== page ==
del Toro uses two or three clips from "The Story of Ruth" in his film but only one brief bit from "Mardi Gras." But it's in CinemaScope. Which gives me hope that a widescreen DVD may be in the offing. (A guy can dream.)
"Mardi Gras" is Boone's third film but it is less a Pat Boone movie than an ensemble musical - and a full-fledged movie musical at that, with a varied Sammy Fair-Paul Francis Webster song score performed by the entire cast (not just Boone) and some terrific choreography by Bill Foster.
The plot is about four Virginia Military Institute cadets - played by Boone, Dick Sargent, Tommy Sands and Gary Crosby - who aim to attract a French movie starlet (Christine Carère, a delightful, if sadly fleeting, screen presence at the time) to their end-of-the-year ball. Everyone converges in New Orleans, where the movie queen is promoting her latest movie and where the VMI cadets are participating in the Mardi Gras festivities.
Lionel Newman (brother of legendary composer-scorer Alfred Newman and uncle of composers Randy, David and Thomas Newman) orchestrated the nimble score, which includes the title song, "I'll Remember Tonight," "Bourbon Street Blues," "That Man," "What Stonewall Jackson Said," "Just Like The Pioneers," "Bigger Than All Of Texas" and "Loyalty," a showstopper sung by the four cadets and cleverly staged in a locker-room shower. The traditional "Shenandoah," sung by Sands, is also utilized.
Rounding out the cast are the wonderful Sheree North, Barrie Chase (Fred Astaire's TV dancing partner who does a comic striptease), Jennifer West and ace character actors Fred Clark and Geraldine Wall. Jeffrey Hunter and Robert Wagner, who were making "In Love and War" with North at the time (also on the Fox lot) put in cameo appearances.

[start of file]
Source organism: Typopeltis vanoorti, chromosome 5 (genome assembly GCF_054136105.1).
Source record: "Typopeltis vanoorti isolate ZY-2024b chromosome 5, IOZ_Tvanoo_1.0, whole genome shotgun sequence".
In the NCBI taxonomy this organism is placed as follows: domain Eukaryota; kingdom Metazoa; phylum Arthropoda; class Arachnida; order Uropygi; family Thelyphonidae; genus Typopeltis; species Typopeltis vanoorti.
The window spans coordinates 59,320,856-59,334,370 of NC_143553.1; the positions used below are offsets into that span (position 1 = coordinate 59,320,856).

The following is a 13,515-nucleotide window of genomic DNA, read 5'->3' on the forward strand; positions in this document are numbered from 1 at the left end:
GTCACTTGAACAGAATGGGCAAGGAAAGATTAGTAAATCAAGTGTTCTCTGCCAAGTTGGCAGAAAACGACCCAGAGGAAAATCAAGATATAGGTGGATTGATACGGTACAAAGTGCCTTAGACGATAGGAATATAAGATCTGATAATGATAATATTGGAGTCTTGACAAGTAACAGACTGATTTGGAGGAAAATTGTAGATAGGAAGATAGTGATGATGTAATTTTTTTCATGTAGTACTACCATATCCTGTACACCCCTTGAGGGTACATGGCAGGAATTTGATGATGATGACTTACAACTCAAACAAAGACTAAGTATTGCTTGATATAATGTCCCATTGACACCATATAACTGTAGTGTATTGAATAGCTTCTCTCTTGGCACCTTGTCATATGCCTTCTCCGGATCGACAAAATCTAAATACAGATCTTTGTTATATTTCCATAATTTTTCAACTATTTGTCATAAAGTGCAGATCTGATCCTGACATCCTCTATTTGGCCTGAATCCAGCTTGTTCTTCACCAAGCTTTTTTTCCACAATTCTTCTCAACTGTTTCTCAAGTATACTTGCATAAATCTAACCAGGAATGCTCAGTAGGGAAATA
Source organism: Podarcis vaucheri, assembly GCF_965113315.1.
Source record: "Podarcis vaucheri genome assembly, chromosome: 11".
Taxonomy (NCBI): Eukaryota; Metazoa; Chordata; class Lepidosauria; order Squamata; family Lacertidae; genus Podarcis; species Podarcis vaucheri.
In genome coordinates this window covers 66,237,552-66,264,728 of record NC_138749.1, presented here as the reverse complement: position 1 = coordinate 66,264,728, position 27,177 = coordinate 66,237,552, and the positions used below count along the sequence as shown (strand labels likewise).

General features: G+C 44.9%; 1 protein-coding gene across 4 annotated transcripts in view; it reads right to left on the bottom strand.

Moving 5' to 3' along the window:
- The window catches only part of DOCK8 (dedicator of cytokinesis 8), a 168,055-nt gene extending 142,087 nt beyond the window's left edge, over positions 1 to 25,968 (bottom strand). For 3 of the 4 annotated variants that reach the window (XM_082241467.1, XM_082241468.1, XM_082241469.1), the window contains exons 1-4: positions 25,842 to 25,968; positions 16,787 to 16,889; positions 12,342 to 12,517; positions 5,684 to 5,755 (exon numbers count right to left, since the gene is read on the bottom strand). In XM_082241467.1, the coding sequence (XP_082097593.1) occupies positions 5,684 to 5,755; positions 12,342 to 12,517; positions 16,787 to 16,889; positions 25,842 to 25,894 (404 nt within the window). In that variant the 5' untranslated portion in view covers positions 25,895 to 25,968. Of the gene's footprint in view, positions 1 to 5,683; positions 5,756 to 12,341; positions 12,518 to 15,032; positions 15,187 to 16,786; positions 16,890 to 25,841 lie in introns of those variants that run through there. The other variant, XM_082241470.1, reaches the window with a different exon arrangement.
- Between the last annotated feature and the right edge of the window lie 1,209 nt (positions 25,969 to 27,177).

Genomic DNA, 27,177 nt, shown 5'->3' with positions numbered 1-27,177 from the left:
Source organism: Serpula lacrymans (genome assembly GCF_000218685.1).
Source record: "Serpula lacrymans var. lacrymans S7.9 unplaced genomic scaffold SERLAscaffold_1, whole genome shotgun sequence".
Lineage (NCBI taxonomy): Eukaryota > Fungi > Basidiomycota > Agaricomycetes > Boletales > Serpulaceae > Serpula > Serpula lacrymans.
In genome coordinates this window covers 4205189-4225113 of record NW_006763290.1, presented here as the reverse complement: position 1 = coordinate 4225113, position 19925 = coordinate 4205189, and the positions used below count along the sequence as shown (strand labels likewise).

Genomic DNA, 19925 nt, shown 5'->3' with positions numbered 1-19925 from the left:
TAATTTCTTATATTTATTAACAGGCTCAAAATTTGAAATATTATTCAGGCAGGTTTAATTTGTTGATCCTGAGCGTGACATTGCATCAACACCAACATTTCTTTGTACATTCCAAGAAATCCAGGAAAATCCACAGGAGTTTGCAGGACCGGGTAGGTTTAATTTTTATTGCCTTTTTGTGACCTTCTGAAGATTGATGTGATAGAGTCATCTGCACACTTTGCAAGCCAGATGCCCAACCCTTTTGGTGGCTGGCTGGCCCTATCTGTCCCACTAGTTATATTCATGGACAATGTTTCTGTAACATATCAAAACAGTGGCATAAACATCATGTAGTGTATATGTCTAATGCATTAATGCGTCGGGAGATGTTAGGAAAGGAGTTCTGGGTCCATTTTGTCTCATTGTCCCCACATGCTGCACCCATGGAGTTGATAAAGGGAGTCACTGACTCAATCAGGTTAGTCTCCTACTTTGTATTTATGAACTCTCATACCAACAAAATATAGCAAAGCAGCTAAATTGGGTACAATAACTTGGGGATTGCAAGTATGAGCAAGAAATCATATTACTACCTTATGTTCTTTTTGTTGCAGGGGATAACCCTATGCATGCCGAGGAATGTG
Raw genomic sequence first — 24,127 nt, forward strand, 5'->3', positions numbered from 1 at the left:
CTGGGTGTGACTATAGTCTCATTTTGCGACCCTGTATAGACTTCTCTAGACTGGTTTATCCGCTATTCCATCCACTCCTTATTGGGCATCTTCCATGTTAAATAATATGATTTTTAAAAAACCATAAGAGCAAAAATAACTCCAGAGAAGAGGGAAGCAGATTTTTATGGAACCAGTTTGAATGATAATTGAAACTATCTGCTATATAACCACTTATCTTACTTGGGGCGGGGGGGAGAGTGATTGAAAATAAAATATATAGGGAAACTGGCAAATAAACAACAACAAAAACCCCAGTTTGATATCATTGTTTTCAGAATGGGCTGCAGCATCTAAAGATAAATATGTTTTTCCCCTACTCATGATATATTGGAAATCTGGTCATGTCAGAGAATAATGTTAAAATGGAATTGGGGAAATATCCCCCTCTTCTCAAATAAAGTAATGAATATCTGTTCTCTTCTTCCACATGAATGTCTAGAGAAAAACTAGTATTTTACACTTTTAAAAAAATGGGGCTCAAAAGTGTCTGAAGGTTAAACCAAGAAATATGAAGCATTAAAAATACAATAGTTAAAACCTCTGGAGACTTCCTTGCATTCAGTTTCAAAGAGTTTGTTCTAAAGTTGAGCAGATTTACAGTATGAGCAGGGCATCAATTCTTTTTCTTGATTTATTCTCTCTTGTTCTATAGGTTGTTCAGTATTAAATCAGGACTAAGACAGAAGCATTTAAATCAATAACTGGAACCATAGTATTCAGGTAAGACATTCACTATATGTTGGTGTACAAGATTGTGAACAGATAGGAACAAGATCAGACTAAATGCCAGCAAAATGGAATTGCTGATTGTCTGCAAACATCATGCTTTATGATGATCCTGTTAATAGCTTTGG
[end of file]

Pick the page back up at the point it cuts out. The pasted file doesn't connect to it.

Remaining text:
Carère made her American film debut in Jean Negulesco's "That Certain Smile" (1958) and would appear in one more American film - Raoul Walsh's "A Private's Affair" (1959), also with Gary Crosby - before heading back to France. All three were Fox films.
Christine Carère died in 2008, age 78.
"Mardi Gras" is one of several Boone films that Fox never bothered to release on home entertainment in any form. So where's the gratitude?
An early contract player at the studio, Boone was a major cash cow for Fox during the 1950s. What's odd is that all of the films of Elvis Presley, Boone's polar-opposite counterpart, have long been available on home entertainment and have been shown endlessly on Turner Classics.
And let's face it, most of Elvis' titles, with the exception of two or three, are fairly bad. As a performer, I always preferred Elvis but Boone actually made better movies - and his first three titles for Fox are more than deserving of a boxed set. Those three would be "Bernadine" and "April Love," both directed by Henry Levin and released in '57, and 'Mardi Gras."